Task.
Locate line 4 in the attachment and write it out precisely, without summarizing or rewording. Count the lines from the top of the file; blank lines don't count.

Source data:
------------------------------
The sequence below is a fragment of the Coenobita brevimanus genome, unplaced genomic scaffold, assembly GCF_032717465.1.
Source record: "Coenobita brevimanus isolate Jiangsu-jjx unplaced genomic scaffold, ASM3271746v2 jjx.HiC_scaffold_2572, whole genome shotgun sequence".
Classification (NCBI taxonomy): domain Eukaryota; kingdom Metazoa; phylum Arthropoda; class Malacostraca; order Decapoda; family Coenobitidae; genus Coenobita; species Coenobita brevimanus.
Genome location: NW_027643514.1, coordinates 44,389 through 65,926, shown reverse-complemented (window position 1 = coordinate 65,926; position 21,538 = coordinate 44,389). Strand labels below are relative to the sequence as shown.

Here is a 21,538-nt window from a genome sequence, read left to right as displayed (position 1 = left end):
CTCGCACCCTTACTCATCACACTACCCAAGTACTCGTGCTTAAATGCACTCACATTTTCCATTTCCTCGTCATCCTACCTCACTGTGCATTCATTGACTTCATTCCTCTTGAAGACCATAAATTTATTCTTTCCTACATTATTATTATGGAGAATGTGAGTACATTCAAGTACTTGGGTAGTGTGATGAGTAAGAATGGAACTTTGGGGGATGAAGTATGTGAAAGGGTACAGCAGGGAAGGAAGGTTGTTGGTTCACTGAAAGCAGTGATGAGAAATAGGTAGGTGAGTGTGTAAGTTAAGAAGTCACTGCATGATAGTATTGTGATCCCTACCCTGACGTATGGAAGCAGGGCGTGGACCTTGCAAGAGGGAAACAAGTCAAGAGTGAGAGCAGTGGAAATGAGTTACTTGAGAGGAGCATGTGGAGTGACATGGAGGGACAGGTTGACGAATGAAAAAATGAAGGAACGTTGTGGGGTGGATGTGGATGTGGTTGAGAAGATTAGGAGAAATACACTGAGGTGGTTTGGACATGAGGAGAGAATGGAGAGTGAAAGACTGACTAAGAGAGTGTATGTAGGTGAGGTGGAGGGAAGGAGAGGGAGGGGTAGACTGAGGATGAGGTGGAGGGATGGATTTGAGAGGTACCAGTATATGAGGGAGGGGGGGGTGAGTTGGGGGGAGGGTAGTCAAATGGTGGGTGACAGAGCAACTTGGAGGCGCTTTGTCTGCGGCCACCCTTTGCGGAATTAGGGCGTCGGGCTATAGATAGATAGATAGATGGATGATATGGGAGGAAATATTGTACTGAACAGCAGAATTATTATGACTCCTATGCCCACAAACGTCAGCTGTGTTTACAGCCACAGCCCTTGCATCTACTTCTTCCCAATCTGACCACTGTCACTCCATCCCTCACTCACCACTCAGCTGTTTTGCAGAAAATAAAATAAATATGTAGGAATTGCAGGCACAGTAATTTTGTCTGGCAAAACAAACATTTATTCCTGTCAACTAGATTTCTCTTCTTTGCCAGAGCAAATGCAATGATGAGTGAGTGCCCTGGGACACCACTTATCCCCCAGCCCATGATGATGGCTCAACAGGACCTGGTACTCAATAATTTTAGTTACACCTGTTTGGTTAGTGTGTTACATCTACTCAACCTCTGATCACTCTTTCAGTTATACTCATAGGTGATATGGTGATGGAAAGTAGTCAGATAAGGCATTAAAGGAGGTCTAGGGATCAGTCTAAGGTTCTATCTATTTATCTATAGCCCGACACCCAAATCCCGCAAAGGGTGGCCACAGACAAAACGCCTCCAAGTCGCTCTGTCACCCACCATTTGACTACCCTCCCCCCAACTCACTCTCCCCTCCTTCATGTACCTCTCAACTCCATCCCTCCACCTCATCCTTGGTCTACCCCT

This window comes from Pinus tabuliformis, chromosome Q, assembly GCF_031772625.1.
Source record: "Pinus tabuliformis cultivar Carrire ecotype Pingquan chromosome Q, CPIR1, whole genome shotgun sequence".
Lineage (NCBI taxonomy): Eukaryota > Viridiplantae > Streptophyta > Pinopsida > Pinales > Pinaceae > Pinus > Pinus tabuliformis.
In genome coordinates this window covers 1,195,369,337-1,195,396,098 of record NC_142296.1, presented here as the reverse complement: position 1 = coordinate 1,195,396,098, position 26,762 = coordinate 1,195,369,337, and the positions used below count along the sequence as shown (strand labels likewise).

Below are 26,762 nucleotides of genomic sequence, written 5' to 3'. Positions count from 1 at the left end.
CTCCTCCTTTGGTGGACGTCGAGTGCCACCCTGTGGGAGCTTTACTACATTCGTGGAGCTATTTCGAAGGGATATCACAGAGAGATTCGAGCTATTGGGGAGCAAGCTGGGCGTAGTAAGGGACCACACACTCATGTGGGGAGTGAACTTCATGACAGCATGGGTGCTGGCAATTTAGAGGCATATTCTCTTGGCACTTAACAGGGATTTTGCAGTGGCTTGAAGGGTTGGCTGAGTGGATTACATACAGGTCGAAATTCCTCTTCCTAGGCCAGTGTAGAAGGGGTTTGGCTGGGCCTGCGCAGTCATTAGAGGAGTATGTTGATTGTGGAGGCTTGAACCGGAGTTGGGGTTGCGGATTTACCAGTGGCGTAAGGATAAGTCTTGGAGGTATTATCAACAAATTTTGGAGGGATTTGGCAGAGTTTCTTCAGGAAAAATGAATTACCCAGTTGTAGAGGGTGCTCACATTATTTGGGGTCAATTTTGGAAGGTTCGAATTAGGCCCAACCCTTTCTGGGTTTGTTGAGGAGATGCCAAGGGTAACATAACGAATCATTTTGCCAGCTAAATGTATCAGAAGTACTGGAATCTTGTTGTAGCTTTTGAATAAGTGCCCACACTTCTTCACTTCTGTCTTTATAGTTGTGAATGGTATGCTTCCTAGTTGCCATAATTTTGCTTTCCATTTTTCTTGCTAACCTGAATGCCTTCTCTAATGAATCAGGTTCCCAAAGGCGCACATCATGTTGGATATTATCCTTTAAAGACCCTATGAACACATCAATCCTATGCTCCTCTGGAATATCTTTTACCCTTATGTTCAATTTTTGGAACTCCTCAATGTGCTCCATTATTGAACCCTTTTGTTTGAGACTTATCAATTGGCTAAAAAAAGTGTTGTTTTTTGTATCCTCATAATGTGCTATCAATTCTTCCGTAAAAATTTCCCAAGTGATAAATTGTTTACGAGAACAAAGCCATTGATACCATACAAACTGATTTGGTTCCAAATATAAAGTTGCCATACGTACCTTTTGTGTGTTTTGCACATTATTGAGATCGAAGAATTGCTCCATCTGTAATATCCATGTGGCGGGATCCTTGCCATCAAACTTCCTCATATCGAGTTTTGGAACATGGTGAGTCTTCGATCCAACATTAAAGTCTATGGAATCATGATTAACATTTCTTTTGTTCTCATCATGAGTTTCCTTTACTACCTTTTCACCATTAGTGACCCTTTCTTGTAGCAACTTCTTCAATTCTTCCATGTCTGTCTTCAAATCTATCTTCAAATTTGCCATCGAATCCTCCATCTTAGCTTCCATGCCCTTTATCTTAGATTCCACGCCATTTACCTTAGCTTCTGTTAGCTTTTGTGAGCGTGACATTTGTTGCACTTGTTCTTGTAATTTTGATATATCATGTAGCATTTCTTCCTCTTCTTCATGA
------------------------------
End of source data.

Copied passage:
Genome location: NW_027643514.1, coordinates 44,389 through 65,926, shown reverse-complemented (window position 1 = coordinate 65,926; position 21,538 = coordinate 44,389). Strand labels below are relative to the sequence as shown.